Prompted by a budget crisis and a Republican governor who has sided with the Democrats, the people of Colorado have spent this fall in a lively statewide seminar about the proper role of government in contemporary life.

The debate has been so passionate, and so even, that pollsters cannot predict a result in Tuesday's referendum election, when voters will decide whether to loosen the tight restrictions on state spending and taxes that were set 13 years ago when Colorado adopted its Taxpayer Bill of Rights, or Tabor, plan.

Gov. Bill Owens -- a onetime Tabor champion -- and other supporters of the change say the state will have to cut billions of dollars in spending on colleges, highways, parks and medical care if Tabor is not revised. Opponents of the referendum say cuts like that would be just fine, because individuals and the private sector should provide services such as higher education, transit and recreation.

The argument has national implications, particularly for Washington-based tax-limitation groups that have worked to sell similar tough spending restrictions to other states.

The national organizations are particularly incensed at their erstwhile ally Owens, a self-described "Republican conservative" who once had presidential ambitions. "Owens is finished on the national scene," said Grover G. Norquist of D.C.-based Americans for Tax Reform.

In Colorado, the intense argument has stayed away from personalities and focused more on philosophy -- that is, on each side's essential vision of the role state government should play.

The debate has been so serious that the voters -- who usually complain bitterly about campaign advertising -- say it has provided a valuable education. In a Denver Post poll, 81 percent of those surveyed said they had learned about government and about Tabor from the referendum campaign.

The specific point at issue is a provision of the Tabor system that makes it nearly impossible for government to increase spending, even when tax revenues are skyrocketing. This "ratchet" clause means Colorado can spend only a limited amount more in boom years than it spent in the austere days of the 2001 recession.

The result has been severe budget cuts: agriculture spending down 61 percent since 2001; transportation down 41 percent. State funding for public universities dropped sharply, and the University of Colorado Medical School now gets only 1 percent of its operating budget from the state.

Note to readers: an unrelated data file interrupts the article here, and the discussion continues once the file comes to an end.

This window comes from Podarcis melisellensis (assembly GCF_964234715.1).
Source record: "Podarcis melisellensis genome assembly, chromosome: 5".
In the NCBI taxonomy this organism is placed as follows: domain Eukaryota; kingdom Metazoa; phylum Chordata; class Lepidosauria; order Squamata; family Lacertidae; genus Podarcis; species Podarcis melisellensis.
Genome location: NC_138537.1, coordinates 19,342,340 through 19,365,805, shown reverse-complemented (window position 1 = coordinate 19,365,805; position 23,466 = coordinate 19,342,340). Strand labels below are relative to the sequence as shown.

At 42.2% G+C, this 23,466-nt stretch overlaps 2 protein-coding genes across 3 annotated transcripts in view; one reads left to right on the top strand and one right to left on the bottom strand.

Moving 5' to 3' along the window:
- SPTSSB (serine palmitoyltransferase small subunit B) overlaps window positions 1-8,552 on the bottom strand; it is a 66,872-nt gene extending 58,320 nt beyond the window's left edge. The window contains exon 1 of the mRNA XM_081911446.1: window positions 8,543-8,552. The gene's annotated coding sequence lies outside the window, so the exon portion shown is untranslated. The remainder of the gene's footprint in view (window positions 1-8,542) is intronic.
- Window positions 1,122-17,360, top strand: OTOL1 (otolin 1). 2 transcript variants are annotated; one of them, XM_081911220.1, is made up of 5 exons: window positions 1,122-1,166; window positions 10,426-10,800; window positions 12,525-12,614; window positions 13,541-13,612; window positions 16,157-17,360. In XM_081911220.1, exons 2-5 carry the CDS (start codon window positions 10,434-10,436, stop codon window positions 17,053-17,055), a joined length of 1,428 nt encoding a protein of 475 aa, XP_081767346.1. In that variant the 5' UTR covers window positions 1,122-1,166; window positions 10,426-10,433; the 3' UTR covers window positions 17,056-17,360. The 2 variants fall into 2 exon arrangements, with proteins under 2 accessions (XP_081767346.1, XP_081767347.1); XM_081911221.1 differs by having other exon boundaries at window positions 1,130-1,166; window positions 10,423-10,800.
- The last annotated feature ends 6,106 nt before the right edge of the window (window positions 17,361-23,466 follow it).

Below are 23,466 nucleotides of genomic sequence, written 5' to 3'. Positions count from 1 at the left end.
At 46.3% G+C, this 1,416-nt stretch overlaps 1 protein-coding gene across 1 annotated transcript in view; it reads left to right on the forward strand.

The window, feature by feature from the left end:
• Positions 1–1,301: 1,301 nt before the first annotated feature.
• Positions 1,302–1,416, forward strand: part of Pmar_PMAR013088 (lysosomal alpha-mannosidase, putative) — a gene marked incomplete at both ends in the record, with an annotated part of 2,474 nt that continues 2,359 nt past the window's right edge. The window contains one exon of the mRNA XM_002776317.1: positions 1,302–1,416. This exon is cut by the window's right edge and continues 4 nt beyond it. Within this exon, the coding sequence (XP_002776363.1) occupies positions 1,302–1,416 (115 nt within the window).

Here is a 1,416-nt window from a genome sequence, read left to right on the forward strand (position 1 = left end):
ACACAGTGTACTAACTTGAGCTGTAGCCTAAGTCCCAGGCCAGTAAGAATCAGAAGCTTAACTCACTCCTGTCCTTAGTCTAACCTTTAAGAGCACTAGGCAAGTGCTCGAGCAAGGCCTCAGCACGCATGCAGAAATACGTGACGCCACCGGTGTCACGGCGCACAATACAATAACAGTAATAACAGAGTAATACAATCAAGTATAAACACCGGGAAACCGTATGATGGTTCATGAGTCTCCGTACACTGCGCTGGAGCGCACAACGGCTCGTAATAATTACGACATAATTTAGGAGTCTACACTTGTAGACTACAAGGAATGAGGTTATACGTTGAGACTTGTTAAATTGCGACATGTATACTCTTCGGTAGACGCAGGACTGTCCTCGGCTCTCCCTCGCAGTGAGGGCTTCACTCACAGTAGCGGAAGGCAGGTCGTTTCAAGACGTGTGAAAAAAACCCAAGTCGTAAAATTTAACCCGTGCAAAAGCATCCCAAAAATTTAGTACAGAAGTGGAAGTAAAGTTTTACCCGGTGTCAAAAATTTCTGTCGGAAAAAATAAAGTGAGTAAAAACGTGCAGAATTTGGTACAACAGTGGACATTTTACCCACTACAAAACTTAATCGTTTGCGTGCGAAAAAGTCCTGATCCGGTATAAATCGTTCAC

Referendum C would eliminate the "ratchet," so that the state could spend more as revenue rose. A second ballot issue, Referendum D, would authorize a bond issue for roads, schools and pensions.

Owens says this amounts to "fixing a glitch in Tabor." Douglas Bruce, the small-government activist who wrote the Tabor plan in 1992, counters, "They want to 'fix' Tabor the way a vet would 'fix' your pet: render it impotent."

Colorado Democrats strongly back the change. Owens sided with them on the issue after the 2004 election, when voters dumped the Republican majorities in both houses of the legislature for failing to deal with the budget shortfall. The business community, most newspapers and moderate Republicans are also on board. But half the voters, polls show, remain unconvinced.

Supporters of the change are so worried that Democratic leaders convened a meeting at the state Capitol on Thursday to plan their strategy in case Referendum C is defeated.

At civic clubs, on talk shows, in letters to the editor, opponents of the change argue that government is already too expensive and intrusive. "Every cent that's taxed away decreases our personal wealth and eliminates our freedom of choice," Tom Hall of Louisville wrote in a letter to the Denver Post.

John Andrews, a former Republican state senator who is now a commentator on state politics, maintains that Coloradans don't want to live in a high-tax, big-government venue. "Those custodially smothered paradises of California, New York, Germany, and France are what Colorado's people would rather not be like," he wrote in his column earlier this month.

Andrews argues that universities should be funded privately and that tolls or fees should pay for roads and parks. He says that medical care should be left to "self-reliance" rather than "Big Brother."

But opponents of the spending limit say certain public needs can best be met by collective action.

"Do we want people carrying asphalt around to fill the potholes they see on the road?" asks Joan Fitz-Gerald, the Democratic president of the state Senate. "Should we tell them to set aside a spare room for some drug dealer, because we can't afford prisons? Do we want some guy in his basement teaching our medical students?"

The vote has been set for Tuesday because Tabor's authors included a provision saying any referendum to change the terms must be held on the "first Tuesday in November" -- not "the first Tuesday after the first Monday," the normal day for elections. That means Colorado will have another statewide election one week later to decide dozens of other ballot issues and local races.

Colorado Gov. Bill Owens, a Republican who has joined Democrats in support of easing limits on state spending, talks to a voter in Castle Rock.